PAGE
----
Flat soda — I haven’t had soda in 13 years, but I tried it here to see if it would be the “jet fuel” everyone raved about. Meh, I didn’t feel a difference.
Chocolate chip cookies — I don’t eat dairy but I had it here. At first, the cookies were a nice change in flavor, but soon I had to chuck it because it tasted like dirt.
Pretzels – I thought the salt would help, but when I ate them I thought I was eating chalk.
Grapes – Maybe these little gems would do the trick? Nope, tasted like warm mush.
Orange slices – YES! Sweet, sweet, orange slices! I don’t think these provided the caloric intake I needed, but I just bit into them like a five-year-old, never actually eating any of the “meat,” and just drinking the juices. Glorious orange slices.
I made my way on my “try anything and everything at the aid station to see what works” rampage, I continued to make multiple bathroom stops, walk the aid station, and make mental goals to make it to the end. I remember seeing my friend Darren on the way back into town and he shouted, “You’re almost done!” and I just cursed some random mumblings.
As I got closer to the finish, the realization that I was about to complete an Ironman began to overtake me. It’s as if every ounce of mental and physical fatigue escapes from your body and you’re suddenly running on fresh legs.
Two miles out, I became focused and just pumped my arms and got lost in my head – you’re almost there.
One mile out, I realized that this was it. I was going to do this. It’s really happening.
A half mile out, volunteers started shouting, “Your almost there! It’s all down hill right around the corner!” I got choked up and couldn’t quite run and breathe at the same time.
As I turned the corned and entered the final stretch, I could see the blue finish line waiting for me. The crowds were roaring, but I couldn’t hear anything. I saw my dad and my sister screaming, “GO PAGE!” My face bounced back and forth between tears and smiles. My leg turnover increased as pure adrenaline and emotion overwhelmed me.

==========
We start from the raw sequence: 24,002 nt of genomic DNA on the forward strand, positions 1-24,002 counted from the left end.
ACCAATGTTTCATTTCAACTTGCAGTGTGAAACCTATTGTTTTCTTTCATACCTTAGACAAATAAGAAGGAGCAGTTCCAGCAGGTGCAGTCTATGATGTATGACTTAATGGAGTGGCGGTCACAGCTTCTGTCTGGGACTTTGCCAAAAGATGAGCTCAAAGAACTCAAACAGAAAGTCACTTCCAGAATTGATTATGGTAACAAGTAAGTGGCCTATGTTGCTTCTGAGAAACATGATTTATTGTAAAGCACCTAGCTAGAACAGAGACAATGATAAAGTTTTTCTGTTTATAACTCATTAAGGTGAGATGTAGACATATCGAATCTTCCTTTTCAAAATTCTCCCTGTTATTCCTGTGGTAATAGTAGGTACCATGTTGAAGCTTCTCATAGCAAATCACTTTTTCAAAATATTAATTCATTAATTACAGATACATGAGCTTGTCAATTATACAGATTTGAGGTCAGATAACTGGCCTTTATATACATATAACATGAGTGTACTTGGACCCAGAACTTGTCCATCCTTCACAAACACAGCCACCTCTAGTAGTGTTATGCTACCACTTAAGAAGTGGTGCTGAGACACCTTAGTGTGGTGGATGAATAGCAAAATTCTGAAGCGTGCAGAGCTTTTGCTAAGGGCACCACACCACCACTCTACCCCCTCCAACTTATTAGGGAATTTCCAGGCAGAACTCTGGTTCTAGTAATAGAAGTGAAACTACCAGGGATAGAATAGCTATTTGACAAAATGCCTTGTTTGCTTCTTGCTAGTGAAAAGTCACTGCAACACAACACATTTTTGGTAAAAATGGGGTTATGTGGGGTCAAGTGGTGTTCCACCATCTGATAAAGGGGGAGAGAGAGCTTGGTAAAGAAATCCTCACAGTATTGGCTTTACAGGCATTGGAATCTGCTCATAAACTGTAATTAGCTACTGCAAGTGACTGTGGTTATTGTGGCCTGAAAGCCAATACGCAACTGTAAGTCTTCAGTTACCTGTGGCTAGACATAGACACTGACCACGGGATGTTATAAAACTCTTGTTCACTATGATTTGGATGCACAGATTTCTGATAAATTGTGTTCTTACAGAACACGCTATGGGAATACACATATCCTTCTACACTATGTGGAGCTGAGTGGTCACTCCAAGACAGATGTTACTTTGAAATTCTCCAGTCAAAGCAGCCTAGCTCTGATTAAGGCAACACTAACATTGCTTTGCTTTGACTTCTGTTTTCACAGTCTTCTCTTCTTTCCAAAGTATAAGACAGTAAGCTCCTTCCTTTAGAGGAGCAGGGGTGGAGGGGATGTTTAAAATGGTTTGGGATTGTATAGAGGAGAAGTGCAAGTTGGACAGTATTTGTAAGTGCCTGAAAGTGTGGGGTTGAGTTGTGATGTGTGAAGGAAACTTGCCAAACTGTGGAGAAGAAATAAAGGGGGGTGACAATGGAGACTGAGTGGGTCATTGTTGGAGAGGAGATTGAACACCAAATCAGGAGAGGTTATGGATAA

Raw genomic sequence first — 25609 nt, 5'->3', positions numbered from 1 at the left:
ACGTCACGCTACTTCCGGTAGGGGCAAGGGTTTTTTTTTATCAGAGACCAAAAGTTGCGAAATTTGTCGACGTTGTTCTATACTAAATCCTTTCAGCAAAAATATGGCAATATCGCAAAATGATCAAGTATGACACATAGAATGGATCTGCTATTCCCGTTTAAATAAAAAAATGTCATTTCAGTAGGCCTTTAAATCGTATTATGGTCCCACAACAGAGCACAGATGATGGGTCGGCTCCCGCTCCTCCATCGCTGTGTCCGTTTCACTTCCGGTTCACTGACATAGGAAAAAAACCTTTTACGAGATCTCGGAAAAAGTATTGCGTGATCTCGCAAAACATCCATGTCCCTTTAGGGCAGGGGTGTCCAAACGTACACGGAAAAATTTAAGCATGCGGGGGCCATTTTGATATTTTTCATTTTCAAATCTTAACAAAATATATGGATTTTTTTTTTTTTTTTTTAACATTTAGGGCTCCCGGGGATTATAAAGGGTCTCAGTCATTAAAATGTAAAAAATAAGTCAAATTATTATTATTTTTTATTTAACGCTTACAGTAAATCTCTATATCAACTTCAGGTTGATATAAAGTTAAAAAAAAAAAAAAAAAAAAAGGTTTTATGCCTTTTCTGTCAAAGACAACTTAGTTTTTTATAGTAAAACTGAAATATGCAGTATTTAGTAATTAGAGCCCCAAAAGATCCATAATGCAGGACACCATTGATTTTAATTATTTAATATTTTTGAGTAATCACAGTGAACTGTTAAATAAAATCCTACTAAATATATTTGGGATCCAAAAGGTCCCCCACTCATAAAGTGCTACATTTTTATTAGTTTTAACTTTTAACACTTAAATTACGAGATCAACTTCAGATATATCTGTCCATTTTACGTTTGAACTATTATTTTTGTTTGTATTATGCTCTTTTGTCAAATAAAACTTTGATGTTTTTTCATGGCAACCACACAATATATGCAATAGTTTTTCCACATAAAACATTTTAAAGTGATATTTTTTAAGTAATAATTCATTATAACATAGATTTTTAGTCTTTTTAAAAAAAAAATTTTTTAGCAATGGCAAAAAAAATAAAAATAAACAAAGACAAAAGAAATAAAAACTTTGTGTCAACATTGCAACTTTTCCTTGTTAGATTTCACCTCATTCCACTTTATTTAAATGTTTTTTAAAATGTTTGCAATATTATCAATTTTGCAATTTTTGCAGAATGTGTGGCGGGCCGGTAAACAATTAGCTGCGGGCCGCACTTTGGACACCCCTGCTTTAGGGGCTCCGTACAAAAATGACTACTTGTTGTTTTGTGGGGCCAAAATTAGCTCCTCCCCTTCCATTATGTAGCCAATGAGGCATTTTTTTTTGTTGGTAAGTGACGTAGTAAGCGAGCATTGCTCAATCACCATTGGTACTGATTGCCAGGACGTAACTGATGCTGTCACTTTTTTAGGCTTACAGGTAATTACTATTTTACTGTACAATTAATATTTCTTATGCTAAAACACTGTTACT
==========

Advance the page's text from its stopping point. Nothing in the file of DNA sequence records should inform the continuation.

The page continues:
I saw my husband right near the finish.
I couldn’t believe it.
I pumped my fists in the air.
Page Williams. YOU ARE AN IRONMAN!
FINAL IMCDA RESULTS: 12:14:21
19th AG / 109th F / 664 OA
It was pure happiness unlike anything that I’ve ever felt as I achieved a lifetime dream. I put my head in my hands and cried.
A volunteer congratulated me and escorted me to get my medal, finisher’s gear and photo. He then handed me off to another medical volunteer to see how I was feeling. I told him I felt fine, just tired. Still able to walk, I grabbed the highly coveted pizza and walked out of the gates, sat on the grass and waited for my family. When they arrived, I couldn’t be happier to see them. It was a combination of Ironman joy and being with my family (who were there every step of the way), that emphasized that this was one of the best days ever.
It was a long journey to that finish line, and perhaps my honeymoon high is shading the tough parts right now, but I can confidently say that the Ironman changed my life. I’ll share more about why in a later post along with my post-race thoughts, but I can tell you this, if there’s something you want to do, do it. Don’t be afraid to take those risks, challenge yourself and make sacrifices for your goals.
On Sunday, I fell in love with a sport that tested every ounce of who I was and because of it, I see my future in a whole new light.
Thank you to my amazing husband, my parents, my sisters, my nephew, my entire family, my coach, my friends, and all of you for your support. This truly has been a journey that I will never forget.